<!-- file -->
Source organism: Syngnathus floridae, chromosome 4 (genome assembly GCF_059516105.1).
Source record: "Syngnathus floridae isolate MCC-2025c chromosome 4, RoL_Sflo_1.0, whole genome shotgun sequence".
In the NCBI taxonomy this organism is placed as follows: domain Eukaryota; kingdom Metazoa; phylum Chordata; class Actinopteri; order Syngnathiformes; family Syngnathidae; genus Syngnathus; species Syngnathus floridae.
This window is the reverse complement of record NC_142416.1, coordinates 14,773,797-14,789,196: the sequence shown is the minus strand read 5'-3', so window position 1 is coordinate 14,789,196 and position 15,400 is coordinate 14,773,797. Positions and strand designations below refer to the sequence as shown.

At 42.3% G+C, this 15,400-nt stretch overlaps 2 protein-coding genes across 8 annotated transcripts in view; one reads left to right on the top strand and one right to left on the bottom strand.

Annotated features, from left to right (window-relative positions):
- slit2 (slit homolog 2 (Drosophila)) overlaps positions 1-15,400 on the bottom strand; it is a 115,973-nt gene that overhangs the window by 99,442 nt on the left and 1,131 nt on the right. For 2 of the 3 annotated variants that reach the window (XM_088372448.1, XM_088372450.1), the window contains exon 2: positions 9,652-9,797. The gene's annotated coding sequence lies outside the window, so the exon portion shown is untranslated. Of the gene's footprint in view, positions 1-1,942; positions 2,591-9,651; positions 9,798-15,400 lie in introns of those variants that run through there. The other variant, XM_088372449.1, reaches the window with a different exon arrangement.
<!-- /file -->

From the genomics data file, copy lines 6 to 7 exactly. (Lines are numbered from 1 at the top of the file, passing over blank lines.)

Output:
Annotated features, from left to right (window-relative positions):
- slit2 (slit homolog 2 (Drosophila)) overlaps positions 1-15,400 on the bottom strand; it is a 115,973-nt gene that overhangs the window by 99,442 nt on the left and 1,131 nt on the right. For 2 of the 3 annotated variants that reach the window (XM_088372448.1, XM_088372450.1), the window contains exon 2: positions 9,652-9,797. The gene's annotated coding sequence lies outside the window, so the exon portion shown is untranslated. Of the gene's footprint in view, positions 1-1,942; positions 2,591-9,651; positions 9,798-15,400 lie in introns of those variants that run through there. The other variant, XM_088372449.1, reaches the window with a different exon arrangement.